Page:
The calendar sometimes compels us to do things before we’re ready to do them.
Liverpool sold Luis Suarez to Barcelona for £75 million ($125 million) this summer. It was probably the right time for the Reds to cash in on the Uruguayan goal-machine.
As the 2014-15 Premier League season starts, the soccer world wants to know how well Liverpool has done to replace its departed talisman. The timing of that question could be better. After all, we’re only one game into the new season, and we can’t draw firm conclusions yet.
It’s hard for any team in any sport to lose its top player and improve simultaneously. The departures of Cristiano Ronaldo and Gareth Bale demonstrate how difficult it is for a team even to maintain its pre-sale position in the league.
Suarez was Liverpool’s best player in recent seasons. He scored 69 goals in 110 Premier League games between 2011 and 2014 and shined brightest last season when he scored 31 goals in 33 games (plus 12 assists), sweeping England’s major Player of the Year awards in the process.
Liverpool lost an icon, a scorer of big and important goals, a player who performs well in almost every game and arguably plays even better in practice.
It’s almost impossible to find a like-for-like replacement for this type of player. Only a handful of them exist in world soccer at any given moment, and Liverpool intelligently looked to build up the areas around the void Suarez’s departure created rather than trying to fill it outright. Liverpool has spent more than £100 million ($167 million) on eight new players since the end of last season. The additions strengthen the Reds’ squad ahead of a campaign in which they will compete in four competitions and look to win at least one of them.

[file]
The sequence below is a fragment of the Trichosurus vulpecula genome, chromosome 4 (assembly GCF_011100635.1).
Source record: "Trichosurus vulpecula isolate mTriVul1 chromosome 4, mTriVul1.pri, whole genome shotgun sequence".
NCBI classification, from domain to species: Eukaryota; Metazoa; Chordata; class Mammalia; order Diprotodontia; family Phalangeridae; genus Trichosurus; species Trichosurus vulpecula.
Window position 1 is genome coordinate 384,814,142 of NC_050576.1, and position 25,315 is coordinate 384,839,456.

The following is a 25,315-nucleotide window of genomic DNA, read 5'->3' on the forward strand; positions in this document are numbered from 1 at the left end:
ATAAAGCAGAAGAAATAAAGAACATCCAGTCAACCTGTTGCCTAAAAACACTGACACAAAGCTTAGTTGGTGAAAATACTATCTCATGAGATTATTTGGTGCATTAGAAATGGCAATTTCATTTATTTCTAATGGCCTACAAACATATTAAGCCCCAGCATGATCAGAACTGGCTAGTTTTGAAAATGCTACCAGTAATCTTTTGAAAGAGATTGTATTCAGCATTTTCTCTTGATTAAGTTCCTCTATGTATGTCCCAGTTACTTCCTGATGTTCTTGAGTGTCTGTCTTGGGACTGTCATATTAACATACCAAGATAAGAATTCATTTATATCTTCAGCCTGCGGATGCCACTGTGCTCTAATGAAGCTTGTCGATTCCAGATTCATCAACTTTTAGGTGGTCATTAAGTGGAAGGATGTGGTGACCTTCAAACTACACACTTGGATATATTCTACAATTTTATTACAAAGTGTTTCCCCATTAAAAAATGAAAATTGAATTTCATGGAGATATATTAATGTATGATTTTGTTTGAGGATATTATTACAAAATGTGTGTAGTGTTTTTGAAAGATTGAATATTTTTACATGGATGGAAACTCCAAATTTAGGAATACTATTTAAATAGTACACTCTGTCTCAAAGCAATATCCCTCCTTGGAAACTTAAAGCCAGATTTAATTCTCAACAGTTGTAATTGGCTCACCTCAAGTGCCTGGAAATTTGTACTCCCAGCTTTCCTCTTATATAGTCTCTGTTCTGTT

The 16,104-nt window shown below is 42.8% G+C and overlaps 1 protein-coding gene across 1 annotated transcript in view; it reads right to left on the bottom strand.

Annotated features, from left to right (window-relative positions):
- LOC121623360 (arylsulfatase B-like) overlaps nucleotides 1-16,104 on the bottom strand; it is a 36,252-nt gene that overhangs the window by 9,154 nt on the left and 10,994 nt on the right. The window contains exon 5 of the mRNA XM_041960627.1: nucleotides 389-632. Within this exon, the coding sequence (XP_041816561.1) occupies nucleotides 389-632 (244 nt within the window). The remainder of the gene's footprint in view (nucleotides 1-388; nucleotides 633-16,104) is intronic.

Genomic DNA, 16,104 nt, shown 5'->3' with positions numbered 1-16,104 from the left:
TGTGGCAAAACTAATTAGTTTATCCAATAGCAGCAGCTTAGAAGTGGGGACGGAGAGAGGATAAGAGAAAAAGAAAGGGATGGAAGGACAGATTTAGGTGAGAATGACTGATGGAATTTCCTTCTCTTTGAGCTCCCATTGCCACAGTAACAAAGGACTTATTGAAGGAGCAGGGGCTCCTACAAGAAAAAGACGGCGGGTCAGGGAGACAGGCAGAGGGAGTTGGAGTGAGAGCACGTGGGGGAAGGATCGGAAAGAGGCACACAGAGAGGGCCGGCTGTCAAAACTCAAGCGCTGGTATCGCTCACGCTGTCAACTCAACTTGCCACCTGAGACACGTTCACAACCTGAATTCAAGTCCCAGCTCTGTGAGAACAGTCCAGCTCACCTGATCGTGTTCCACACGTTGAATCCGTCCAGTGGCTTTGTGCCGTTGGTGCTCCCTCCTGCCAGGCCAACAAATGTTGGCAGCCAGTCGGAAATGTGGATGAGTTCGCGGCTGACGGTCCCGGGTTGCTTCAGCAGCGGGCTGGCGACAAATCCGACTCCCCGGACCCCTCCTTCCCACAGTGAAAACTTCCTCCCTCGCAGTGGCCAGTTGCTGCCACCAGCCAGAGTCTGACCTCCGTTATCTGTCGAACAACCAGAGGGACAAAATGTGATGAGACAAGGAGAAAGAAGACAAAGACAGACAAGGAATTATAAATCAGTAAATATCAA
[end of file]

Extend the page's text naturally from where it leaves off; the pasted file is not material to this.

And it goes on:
Aside from the tangible club-record transfer fee, the Reds also gained things that are hard to quantify. Suarez brought controversy, as everyone knows, and the recurring distractions his mistakes created are a thing of the past. Suarez’s teammates at Liverpool often deferred to the Uruguayan, hoping that he would lead them through tough moments or rescue results with magic that only he could conjure at will. Suarez’s departure gives the new and returning Reds — particularly Daniel Sturridge and Raheem Sterling — a greater chance to assert themselves, demonstrate their own personalities and stamp their influences on games.
Suarez was one of the remaining pillars of the pre-Rodgers regime of former manager Kenny Dalglish and director of football Damien Comolli. Suarez was the Reds’ highest-paid player and his departure frees up financial resources, which Rodgers can allocate elsewhere. The 2014-15 campaign is Rodgers’ third at the helm of the ship sometimes called “HMS Liverpool,” and the Reds increasingly are becoming his team with each passing transfer window.
The players that remain at Liverpool are there because Rodgers believes in their ability to contribute to the Reds’ challenges for honors on multiple fronts. Liverpool undoubtedly bristled at accusations that it was overly dependent on Suarez or whispers that it was a “one-man team” in 2013-14. This season gives Liverpool a chance to show whether those claims were true or if Rodgers’ philosophy and the team itself is the actual star, as the manager has said in recent months.
Selling Suarez wasn’t necessarily a net loss for Liverpool. As for how well Liverpool replaced Suarez in the offseason, I’ll freely admit that I don’t really know. It’s too soon to answer the question with any conviction. We’ll have to wait until Rodgers signs another top-level striker.